Da Couch Tomato

An attempt at a new layout, with horrible glitches, and very minimal knowledge of HTML.

Midnight in Paris

"Love the sort of Van Goh poster"
a.k.a "The title card is too simple (not that I'm complaining)"

While vacationing in Paris with his fiancĂ©e Inez (Rachel McAdams), Hollywood screenwriter Gil (Owen Wilson) falls in love with the city and dreams of, in his opinion, its golden age in the 1920s. Drunk and lost on his way back to his hotel, the city clock strikes 12 and Gil rides a vintage car to the era he loves in the city he adores. That's when the rest of the movie begins, the romance flourishes, and the smiles chime in.

"A scene to tease and to deceive. Why? Watch."
a.k.a. "A kiss is always a good start to a movie"

Like Before Sunrise (also a love story set in Europe) or Vicky Cristina Barcelona (also written and directed by Woody Allen, but less whimsical than this one), the movie carries the same tone all three movies share—very spontaneous and carefree. But while it's a love story on many levels, it's also a fantasy adventure, kind of a time-traveling, self-reflection story of a guy who seeks more in life.

"I said "more in life". not more girls in life" a.k.a "Owen is one lucky guy"
(left: with Marion Cotillard); right: with Lea Seydoux)

Part of the mystique is having world-renowned artists and literary giants portrayed by current actors. If you paid attention during your art and literature classes, you'll spot them easily and get their drift and the narrative slightly better than those who flunked the subject.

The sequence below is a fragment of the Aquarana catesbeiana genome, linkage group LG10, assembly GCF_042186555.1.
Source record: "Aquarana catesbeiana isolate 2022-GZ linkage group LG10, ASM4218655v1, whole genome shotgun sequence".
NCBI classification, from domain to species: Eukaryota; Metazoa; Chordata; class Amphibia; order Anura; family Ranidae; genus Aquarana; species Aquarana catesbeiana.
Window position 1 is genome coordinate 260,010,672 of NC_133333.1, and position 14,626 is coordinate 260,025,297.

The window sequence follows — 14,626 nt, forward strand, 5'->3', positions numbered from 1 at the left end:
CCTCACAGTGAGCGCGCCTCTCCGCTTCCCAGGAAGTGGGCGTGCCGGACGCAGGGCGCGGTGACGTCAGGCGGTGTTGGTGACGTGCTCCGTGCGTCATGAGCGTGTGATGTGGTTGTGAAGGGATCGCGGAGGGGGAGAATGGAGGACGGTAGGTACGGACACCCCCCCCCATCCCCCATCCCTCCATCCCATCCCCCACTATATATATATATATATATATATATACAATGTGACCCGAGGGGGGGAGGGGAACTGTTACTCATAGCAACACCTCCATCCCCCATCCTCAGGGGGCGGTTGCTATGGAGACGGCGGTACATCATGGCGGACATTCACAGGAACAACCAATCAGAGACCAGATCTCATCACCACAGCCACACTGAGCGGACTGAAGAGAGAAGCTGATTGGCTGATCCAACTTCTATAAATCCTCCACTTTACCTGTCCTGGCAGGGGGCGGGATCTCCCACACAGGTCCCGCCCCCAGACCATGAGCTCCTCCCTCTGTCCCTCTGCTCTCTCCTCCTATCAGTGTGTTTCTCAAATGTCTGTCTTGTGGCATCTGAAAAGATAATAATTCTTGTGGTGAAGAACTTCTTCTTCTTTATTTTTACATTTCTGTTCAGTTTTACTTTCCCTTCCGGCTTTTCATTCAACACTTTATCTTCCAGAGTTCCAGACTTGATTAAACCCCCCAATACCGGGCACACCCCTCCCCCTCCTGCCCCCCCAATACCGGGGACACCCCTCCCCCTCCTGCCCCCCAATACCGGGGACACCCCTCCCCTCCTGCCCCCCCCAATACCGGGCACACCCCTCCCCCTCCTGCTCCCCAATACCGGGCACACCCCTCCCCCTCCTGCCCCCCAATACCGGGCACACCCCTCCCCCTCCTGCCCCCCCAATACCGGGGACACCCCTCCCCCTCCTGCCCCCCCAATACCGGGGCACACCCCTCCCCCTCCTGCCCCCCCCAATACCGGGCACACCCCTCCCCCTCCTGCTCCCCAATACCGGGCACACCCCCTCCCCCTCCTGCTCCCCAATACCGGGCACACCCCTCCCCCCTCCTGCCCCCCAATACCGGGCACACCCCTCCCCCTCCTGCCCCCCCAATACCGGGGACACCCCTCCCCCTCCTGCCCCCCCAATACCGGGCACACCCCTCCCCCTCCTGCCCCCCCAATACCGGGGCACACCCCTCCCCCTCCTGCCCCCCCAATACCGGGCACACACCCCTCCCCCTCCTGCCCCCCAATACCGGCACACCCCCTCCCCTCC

"Star-studded cast both past and current" a.k.a. "The only few I know"
Clockwise from top left: The Fritzgeralds (Alison Pill, Tom Hiddleston), Hemingway (Corey Stoll),
Gertrude Stein (Kathy Bates), Picasso (Marcial Di Fonzo Bo), and Dali (Adrien Brody)

I love how all the movie's themes cut across time, also proving that old school can still be relevant in this day and age. Plus, to be so taken by the breathtaking sights of Paris—spectacular yet not very tourist-y, as Allen captured it—is always a pleasure. The film's premise and story is simple but profound, yet such a breeze to watch. And if you don't take with you romance or lessons, you should have at least bagged a good, genuine smile.

Midnight in Paris gets a seven-point-five out of ten for giving us a very timeless upgrade: romance with a hint of modern and a dash of nostalgia in the city of love.

*movie poster from apercucinephilia.wordpress.com; screencaps courtesy of VLC


Premium Blogspot Templates
Copyright © 2012 Da Couch Tomato